Work has been busy the past few days. Sitting in the doctor’s office the other day, I was privileged to chat with yet another women recently widowed, who needed someone to talk to about the miracle of love, a love she lost just 8 months ago.
The awe and wonder in her voice is something I share, feeling a bit bedazzled by the miracle of love, the synchronicity of events that must line up to make that happen. Grieving the loss yes, but also pouring over those memories and wondering how in the world she ever got so lucky. So many women have such a great need to try to explain what happened to them, to tell me who and what this man they married was all about, to pay tribute to their lost loves and to the miracle of it all.
She told me a lovely tale of having been engaged to this devilishly handsome doctor with turquoise eyes, well off, who often took her skiing to exotic places on dates. Although he had never actually proposed they were discussing wedding venues, guest lists, and china patterns. Everyone told her she had landed Mr. Right, he was the catch of the day, God’s gift to women, or so people said. She told me she was quite attractive herself, had a great figure, and a red satin bathing suit that was the envy of all. They were a golden couple indeed, and she felt like a movie star. It was a fairytale right out of Hollywood.
She was a nurse and one day while she was working in the hospital, a man came to the back door, where she would toss out stale water from the patient’s bedsides. When she opened the door she nearly doused him. It was still the tail end of the Great Depression where she lived and he was a salesman, selling paint brushes. He was a sad-looking man, torn suit, carrot orange curls in need of a cut, freckles and splotchy skin, the precise opposite of handsome.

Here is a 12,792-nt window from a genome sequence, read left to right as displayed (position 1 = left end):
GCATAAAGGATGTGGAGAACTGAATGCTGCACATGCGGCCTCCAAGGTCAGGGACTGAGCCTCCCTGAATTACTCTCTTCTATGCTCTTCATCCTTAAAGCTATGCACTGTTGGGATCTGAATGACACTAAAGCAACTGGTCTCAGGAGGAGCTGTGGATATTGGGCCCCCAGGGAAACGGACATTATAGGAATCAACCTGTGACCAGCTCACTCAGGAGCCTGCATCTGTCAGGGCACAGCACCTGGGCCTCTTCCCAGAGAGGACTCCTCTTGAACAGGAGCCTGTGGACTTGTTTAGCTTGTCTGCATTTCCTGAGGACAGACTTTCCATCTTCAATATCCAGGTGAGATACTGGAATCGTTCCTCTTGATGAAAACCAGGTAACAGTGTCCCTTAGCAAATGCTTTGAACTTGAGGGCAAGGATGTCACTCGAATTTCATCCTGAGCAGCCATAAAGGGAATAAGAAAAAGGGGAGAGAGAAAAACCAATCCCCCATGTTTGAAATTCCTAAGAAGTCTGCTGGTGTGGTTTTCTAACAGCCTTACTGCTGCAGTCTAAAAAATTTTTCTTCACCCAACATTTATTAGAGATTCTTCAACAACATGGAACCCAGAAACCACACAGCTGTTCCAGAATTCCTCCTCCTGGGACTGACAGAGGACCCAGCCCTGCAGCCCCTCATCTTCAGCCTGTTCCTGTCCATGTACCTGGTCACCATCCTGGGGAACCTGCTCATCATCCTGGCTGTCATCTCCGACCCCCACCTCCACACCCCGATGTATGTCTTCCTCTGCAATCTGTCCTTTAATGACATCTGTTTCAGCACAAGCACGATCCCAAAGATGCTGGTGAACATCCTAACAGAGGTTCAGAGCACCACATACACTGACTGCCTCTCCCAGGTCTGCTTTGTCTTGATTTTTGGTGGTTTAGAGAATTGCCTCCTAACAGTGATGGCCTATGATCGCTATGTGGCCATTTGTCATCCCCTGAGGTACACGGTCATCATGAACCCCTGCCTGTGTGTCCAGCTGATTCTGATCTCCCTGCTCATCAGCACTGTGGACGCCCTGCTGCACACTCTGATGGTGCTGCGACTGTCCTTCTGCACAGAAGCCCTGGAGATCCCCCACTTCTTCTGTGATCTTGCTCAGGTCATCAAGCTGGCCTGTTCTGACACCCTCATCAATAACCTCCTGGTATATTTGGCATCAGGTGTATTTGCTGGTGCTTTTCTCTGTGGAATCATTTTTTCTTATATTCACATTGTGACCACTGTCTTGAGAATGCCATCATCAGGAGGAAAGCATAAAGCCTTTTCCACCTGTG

Having nearly doused him with water, she apologized and shook his hand, and in that moment she just knew instantly that her life would never be the same. He was quiet, poor, unattractive, but there was just something there that called to her.
Bold as brass, he showed up at her door a few days later, with a huge bouquet and a box of chocolates and the man with the turquoise eyes was all but forgotten. Only a few months later, they got married. She had her whole life planned out, was doing everything “right,” and then along came carrot top and turned her world upside down. He went on to make his fortune and they spent 60 blissful years together.
Five years later when she had just gone back to work after her first child, she encountered the remnants of her man with the turquoise eyes. He had gotten married, abandoned his wife with two little kids, and he was God’s gift to women alright, as in he was gifting himself to women right and left and leaving a trail of collateral damage in his wake. “That could have been me,” she said, “if love had not blindsided me at the back door of that hospital so long ago.”
That evening she burned the red satin bathing suit on a rubbish pile in her backyard. “I don’t miss the man with the turquoise eyes,” she tells me, “but I sure do miss that bathing suit.”
“I don’t understand people who say marriage is hard work,” she tells me. “You just count your blessings everyday and don’t try to change people.” Words of wisdom from a fine-looking woman in a red satin bathing suit, who once thought she loved a man with turquoise eyes.